"But female athletes -- their teammates are gay by association," Anderson said. "Clearly there's a lot more lesbian athletes, but it really does seem that the focus of homophobia is in women's sports more than men's sports."
Krane did credit the National Collegiate Athletic Association for its policy  that ensures transgender athletes can compete on the team of their choosing, as long as they follow the rules regarding hormone treatment. The policy, solidified the year after the George Washington University student Kye Allums became the first openly transgender person  to play Division I basketball, largely followed the recommendations of advocacy groups .
For Andrew Goldstein, a former Dartmouth College lacrosse player who became the first openly gay man in the United States to be drafted onto a professional sports team, all the negative experiences associated with not being able to be himself stopped after his sophomore season, when he came out to his teammates.
People always ask Goldstein why more professional athletes haven't come out -- "like it's their fault," he said.
"You can't blame them for not coming out. You have to look at the environment around them," Goldstein said. Rather than athletes having to worry about how others will accept them if they decide to come out, coaches and managers should take the initiative to tell everyone: "I run this team; if you're gay, you're O.K."
Anderson noted that only 3 percent of males identify as gay, which comes out to about 30 professional athletes.
"Those who organize and run the sport -- that's who gay athletes are afraid of," he said. "The question is, are they comfortable coming out to the older generation, the sport managers there and the coaches, the NFL publicity people and all of that. Today, the real issue lies with them."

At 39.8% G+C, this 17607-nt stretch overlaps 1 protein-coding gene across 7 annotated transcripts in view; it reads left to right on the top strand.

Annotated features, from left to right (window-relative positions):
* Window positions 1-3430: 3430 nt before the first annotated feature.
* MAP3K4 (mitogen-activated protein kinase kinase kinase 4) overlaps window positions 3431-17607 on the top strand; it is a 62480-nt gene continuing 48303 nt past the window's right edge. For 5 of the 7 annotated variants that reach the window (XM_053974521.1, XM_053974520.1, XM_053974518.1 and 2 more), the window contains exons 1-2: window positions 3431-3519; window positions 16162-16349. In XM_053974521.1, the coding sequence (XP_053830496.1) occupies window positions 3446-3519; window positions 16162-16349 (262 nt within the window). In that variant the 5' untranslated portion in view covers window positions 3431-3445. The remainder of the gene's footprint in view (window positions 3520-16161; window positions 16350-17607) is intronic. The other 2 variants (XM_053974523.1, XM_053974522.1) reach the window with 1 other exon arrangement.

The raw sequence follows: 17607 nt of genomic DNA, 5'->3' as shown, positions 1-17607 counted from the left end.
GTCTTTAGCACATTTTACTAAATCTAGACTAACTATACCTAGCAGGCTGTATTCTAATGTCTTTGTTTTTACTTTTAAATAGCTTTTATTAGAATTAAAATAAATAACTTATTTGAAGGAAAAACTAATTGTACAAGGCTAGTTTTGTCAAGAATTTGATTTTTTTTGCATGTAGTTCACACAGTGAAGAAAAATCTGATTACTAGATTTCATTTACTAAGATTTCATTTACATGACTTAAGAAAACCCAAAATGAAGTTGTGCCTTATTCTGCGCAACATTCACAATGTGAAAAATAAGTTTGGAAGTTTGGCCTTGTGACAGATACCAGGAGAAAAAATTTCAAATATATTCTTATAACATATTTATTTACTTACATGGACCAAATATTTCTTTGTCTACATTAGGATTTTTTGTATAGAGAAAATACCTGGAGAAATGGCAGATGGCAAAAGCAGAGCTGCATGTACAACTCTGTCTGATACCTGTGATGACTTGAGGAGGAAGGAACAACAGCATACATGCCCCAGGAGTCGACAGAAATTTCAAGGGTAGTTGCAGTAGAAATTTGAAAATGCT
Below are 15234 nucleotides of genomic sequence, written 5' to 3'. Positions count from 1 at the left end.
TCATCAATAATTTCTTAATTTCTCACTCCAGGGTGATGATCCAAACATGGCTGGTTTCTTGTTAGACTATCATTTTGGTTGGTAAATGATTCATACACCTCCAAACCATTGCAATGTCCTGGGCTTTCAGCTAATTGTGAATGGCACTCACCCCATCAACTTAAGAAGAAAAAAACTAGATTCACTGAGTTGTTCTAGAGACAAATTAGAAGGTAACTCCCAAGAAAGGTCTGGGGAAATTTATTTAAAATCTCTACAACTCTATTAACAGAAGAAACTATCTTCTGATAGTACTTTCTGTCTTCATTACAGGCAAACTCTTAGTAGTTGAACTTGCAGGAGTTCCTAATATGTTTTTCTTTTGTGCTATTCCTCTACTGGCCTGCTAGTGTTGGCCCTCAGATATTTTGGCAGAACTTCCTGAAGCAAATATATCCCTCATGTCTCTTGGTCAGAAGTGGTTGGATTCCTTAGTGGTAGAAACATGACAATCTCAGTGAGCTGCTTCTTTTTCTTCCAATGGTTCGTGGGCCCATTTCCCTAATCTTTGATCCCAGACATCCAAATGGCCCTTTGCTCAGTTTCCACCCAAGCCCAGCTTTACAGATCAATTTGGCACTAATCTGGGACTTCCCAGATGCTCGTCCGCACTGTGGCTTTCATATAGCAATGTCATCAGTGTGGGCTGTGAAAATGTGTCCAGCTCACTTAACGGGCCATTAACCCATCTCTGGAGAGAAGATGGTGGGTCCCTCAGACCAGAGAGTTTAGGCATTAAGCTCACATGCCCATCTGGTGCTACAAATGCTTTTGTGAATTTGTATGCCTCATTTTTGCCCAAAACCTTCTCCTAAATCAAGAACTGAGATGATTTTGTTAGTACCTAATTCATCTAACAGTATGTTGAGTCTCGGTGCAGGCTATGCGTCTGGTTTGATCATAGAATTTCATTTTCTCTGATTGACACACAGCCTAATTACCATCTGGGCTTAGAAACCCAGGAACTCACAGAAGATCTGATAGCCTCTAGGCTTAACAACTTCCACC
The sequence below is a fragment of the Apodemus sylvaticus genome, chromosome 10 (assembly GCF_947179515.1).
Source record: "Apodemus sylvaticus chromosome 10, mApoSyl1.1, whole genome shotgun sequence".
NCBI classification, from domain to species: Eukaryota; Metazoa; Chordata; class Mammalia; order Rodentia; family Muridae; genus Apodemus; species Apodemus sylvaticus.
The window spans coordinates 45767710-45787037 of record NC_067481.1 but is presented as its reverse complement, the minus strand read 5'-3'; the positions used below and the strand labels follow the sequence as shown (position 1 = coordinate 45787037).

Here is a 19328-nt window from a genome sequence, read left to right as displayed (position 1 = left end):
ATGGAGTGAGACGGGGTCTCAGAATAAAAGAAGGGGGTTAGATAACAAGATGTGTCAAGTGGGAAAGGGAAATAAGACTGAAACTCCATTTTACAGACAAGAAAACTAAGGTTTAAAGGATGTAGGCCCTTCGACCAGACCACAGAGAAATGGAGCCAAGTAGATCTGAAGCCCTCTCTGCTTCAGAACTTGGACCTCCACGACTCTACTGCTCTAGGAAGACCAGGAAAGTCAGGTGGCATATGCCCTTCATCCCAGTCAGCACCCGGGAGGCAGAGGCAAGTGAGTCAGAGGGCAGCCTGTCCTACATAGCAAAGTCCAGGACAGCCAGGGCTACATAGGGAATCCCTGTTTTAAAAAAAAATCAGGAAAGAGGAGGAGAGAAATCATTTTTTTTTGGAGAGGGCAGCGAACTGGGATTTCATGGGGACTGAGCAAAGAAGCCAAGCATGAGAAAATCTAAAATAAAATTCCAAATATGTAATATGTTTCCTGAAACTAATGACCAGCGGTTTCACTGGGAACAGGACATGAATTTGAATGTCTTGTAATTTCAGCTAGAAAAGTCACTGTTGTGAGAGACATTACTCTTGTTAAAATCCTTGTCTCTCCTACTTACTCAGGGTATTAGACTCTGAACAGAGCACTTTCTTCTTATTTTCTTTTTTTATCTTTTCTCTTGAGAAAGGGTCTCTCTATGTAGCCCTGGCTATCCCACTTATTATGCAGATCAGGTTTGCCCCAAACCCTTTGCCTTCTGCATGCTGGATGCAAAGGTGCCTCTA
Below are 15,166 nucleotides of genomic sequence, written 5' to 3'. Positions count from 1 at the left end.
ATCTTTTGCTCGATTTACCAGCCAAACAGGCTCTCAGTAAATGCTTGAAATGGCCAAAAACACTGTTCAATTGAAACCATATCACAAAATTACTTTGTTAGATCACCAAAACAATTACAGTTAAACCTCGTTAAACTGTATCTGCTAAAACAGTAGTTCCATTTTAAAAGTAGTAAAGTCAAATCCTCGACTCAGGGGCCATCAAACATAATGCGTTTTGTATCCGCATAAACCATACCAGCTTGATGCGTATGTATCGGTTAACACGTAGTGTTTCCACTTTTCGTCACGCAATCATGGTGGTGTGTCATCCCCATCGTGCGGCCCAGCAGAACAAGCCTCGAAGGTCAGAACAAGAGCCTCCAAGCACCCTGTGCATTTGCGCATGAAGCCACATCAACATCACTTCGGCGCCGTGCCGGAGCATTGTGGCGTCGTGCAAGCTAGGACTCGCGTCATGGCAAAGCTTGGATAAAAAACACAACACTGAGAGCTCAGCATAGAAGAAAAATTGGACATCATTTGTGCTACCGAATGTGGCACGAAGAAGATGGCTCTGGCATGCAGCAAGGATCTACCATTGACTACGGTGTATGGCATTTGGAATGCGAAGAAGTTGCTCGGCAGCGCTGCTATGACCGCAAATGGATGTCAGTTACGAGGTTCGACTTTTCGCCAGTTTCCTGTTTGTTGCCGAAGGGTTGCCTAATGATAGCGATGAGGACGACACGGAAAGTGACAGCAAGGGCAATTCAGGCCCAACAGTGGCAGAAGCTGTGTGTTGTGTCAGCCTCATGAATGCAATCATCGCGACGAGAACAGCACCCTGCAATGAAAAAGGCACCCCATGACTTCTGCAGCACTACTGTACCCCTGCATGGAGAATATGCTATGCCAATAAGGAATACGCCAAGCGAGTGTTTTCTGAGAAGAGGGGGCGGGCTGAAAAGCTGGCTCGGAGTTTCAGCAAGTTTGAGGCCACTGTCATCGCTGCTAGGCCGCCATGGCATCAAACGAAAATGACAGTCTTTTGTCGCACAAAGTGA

Dealing with those people can be a rude awakening for athletes who are growing up in a society where these issues are far more visible than they once were, where young people -- while still facing a tough journey, to be sure -- are more likely to be happy with who they are.
"They don't face the issues of being discriminated against," said Ariel Germain, an assistant sports information director at North Carolina Central University and a former four-year member of its women's volleyball team. "Once you get older and graduate and go into the world, that's when the reality sets in that, who I am, I might have to hide it."
Both Anderson and Goldstein agreed that male athletes, though, are less concerned about being labeled as gay, and are thus more comfortable being close with and embracing their teammates.
"There's a real shift under way not only in sexuality, but in gender studies as well," Anderson said. "This is absolutely phenomenal, and it's happening at an incredibly rapid rate."
The panelists put it on future athletic administrators (many sports management students attended the conference) to bring in a fresh attitude and phase out discriminatory practices.
"As they learn about these issues and they learn to think differently, they're gonna go out there and make a difference," Krane said. "I think we need to come at this from pretty much every possible direction."